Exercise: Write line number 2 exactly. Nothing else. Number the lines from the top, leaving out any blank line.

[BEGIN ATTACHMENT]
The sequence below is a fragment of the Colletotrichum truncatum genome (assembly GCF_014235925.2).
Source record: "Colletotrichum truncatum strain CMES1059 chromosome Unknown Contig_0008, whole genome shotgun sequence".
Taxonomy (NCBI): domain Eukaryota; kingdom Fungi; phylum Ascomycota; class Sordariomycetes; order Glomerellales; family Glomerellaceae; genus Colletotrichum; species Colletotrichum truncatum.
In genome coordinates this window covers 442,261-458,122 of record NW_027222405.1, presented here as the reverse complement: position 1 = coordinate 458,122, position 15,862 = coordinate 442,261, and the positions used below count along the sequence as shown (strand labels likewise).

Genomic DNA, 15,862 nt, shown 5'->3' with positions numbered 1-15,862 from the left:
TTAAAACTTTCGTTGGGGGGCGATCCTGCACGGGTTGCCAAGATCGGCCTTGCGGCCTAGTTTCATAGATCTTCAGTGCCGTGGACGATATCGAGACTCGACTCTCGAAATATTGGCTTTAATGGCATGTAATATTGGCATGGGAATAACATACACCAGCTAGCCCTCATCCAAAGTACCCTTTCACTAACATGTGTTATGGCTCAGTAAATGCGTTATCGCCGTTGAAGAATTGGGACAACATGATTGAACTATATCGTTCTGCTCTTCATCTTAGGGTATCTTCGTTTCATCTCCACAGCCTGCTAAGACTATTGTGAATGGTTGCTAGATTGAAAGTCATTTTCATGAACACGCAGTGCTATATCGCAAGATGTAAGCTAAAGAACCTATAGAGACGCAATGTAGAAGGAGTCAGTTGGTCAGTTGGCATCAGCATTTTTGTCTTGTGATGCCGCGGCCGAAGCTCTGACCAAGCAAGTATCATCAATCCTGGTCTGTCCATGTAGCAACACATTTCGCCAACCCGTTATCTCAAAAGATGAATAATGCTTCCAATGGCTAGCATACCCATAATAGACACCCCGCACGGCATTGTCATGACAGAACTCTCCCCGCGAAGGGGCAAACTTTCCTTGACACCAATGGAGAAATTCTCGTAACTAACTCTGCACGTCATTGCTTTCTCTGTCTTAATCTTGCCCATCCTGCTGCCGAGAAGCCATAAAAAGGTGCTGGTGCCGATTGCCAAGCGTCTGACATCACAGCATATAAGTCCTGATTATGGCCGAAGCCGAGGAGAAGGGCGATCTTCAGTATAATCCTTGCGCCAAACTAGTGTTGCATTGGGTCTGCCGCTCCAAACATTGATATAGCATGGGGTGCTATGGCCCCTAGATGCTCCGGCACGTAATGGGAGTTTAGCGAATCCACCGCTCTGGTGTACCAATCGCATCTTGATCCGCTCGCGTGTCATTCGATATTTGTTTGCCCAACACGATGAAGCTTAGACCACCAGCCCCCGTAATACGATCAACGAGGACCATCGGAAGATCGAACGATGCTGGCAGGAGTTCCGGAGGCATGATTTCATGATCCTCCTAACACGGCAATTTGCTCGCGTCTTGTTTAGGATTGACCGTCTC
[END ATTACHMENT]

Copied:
Source record: "Colletotrichum truncatum strain CMES1059 chromosome Unknown Contig_0008, whole genome shotgun sequence".